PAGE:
Special Report: Fuel Up on Oil & Gas

11/14/2003 12:00 am EST

Focus:

Oil and gas remain a favorite sector among the leading advisors. Ken Kam and the top stock pickers from Marketocracy --as well as  Richard Moroney --select different oil tanker operators. Neil George  highlights an energy growth stock. Richard Young selects the "best" energy company in the world. Ian Wyatt opts for a restructuring play, while Richard Band selects favorites in both oil and gas.  (For more on the advisors cited below, please click on their photos.)

Kam, KenMarketocracy --which monitors the performance of 60,000 virtual fund portfolios--has developed an exciting new service called Stock Alerts, which looks for stocks that are being bought by the best performing of the portfolios, while being sold by the rest. Ken Kam, manager of Marketocracy's Masters 100 Fund, says, "Nordic American Tanker Shipping Ltd. (NAT NYSE) leases and charters double-hull Suezmax oil tankers. The shares have dipped from over $16 per share this summer, down to nearly $12 at the onset of October. The best performing stock pickers increased their position by 40% recently as the price rose from its low for the year. These purchases have allowed NAT to become a top 20% holding in the 'best portfolio'. Meanwhile, when the price bounced, the 'rest' reduced their exposure to NAT by 11%. The stock is rated as a strong buy."

Wyatt, Ian

 "Even though we generally focus on high-growth situation, we also realize the need for diversification, explaining why we have positions in several natural resource companies, such as Anadarko Petroleum (APC NYSE)," says Ian Wyatt, editor of  Growth Report. "Rising oil prices, increasing demand, less then expected production in Iraq, and significant oil and natural gas finds have propelled Anadarko's strong third quarter earnings, which rose 45%. Revenues for the quarter were up 39%. The company is in the midst of a restructuring directed at cutting overhead costs. Anadarko should greatly benefit as America's largest independent oil and gas producer. We believe that the stock has great upside potential."

George, Neil"In the energy business, Enerplus (ERF NYSE) has continued to see the market catch up with my valuation of the company," says Neil George in the latest update of the growth portfolio at Personal Finance. "This is resulting in some high prices for the stock. Some might be thinking that it's had its run. But from where I sit, while at a hair above twice book, it's still only about a third of the way toward its industry average in its home market. And based on trailing sales for its group, Enerplus is far from being anywhere near the top of its peers. Just be prepared for some bumps on the way--energy companies don't always sail smooth waters. Even as gas and oil prices have remained softer than recent highs, Enerplus continues to pump out its steady stream of profits. And unlike many of its traditional oil and gas companies, it's truly structured to pay its shareholders as the profits are passed right on through. So while it's run up a bit, Enerplus is still a buy."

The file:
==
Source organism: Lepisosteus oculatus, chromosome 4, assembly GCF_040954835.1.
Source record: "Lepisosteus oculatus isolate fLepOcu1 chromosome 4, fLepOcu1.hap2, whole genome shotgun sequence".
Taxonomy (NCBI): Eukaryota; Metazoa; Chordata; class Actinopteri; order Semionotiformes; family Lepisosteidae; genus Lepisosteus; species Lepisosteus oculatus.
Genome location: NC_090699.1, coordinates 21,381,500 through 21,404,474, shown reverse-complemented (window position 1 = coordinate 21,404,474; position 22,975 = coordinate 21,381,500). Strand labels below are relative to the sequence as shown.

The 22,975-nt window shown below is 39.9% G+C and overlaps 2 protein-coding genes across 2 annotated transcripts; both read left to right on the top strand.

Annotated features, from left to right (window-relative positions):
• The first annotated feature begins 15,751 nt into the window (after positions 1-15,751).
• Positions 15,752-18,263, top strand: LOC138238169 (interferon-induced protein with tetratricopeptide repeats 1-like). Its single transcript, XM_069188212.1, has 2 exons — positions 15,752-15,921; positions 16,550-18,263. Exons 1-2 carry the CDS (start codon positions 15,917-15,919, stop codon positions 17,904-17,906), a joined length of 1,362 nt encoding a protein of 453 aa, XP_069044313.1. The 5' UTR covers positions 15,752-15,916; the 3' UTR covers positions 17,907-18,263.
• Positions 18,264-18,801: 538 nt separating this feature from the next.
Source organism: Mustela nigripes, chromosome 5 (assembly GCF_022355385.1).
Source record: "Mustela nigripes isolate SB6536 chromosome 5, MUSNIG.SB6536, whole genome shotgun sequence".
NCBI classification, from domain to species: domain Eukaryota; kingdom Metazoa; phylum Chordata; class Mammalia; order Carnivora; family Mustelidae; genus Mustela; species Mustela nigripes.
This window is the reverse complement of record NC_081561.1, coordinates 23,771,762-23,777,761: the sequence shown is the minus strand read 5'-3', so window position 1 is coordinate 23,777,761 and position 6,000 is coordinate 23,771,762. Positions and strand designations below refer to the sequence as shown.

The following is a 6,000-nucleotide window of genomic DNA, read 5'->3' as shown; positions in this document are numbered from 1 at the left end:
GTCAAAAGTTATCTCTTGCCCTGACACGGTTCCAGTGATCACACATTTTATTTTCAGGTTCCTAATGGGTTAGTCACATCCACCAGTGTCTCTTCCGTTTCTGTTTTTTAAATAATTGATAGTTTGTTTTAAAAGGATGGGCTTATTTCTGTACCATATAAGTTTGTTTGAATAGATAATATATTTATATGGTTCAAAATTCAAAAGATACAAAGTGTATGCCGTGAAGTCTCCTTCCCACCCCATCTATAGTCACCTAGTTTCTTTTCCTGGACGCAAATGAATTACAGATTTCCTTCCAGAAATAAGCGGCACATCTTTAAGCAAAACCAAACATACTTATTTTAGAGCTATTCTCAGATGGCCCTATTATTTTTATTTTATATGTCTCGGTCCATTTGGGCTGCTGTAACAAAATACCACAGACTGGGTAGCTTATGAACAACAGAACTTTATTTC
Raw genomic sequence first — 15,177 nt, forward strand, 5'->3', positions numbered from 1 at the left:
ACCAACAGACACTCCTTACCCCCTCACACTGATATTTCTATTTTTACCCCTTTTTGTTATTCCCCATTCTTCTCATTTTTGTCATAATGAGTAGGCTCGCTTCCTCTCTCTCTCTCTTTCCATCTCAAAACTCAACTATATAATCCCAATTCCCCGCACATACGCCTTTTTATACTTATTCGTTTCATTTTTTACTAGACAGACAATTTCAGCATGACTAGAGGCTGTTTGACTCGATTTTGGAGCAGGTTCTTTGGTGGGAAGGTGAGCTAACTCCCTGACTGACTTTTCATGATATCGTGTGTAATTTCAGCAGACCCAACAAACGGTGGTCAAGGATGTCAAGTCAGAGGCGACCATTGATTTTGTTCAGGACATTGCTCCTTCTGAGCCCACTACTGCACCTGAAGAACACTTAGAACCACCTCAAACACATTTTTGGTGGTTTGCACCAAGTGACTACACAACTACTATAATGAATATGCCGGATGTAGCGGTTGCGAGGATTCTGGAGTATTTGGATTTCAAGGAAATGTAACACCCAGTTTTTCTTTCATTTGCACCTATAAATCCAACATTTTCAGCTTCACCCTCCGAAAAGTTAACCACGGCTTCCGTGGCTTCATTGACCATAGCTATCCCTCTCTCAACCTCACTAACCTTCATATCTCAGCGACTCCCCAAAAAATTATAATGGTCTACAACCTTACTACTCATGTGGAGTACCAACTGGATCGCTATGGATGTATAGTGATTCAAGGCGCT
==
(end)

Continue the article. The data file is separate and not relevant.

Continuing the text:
Young, Richard"My first target for most investors is dividend-paying stocks; you will save yourself a world of hand-wringing and sleepless nights, by assiduously avoiding non-dividend-payers," says Richard Young, editor of Intelligence Report. "I have a four-part formula for picking dividend-payers. You want to look for companies that 1) raise dividends, 2) reduce shares outstanding, 3) reduce total debt, and 4) build up cash and equivalent reserves. One favored company of mine that meets all four tests is ExxonMobil (XOM NYSE). The firm has one of the highest return-on-capital-employed ratios in the oil industry, and 2003 will mark its 22nd consecutive year for a dividend increase. It's hard not to label XOM the world's best-run and most dominant energy company. Buy it."

Moroney, Richard"When hunting for value plays, the price/cash flow ratio is an invaluable tool," says Richard Moroney, editor of Upside. "By measuring how much you must pay for each dollar of per-share cash flow, the price/cash flow ratio can help uncover bargains. We have found two cash flow bargains that also offer solid sales and earnings momentum, with decent near-term profit prospects. OMI (OMM NYSE), which owns and operates crude oil tankers, notched September-quarter per-share earnings of $0.23, up from $0.04 in 2002 and $0.03 above the consensus estimate. Despite the company's much-improved results in recent quarters, OMI still ranks among the cheapest one-tenth of US stocks based on its price/cash flow ratio. The stock, trading at less than six times expected 2003 earnings, is rated buy."

Band, Richard"With winter approaching, speculators in the commodity pits are already buzzing over the possibility of a sharp run-up in gas prices," says Richard Band, editor of Profitable Investing. "To profit from the big picture, I suggest locking away a few shares of leading gas producers. Shell (SC NYSE), my favorite energy stock right now and a member of our model portfolio, pumps about 3.4 trillion cubic feet of natural gas per year. Buy SC below $41. Of course, Shell is primarily an oil company. For a 'purer' gas play, I recommend National Fuel Gas (NFG NYSE). NFG does it all, from producing gas to transporting it wholesale via pipeline and distributing it to retail consumers. Thus, NFG combines the growth potential of an energy producer with the high dividend yield (4.8%) and conservative business profile of a utility. Pay up to $24."

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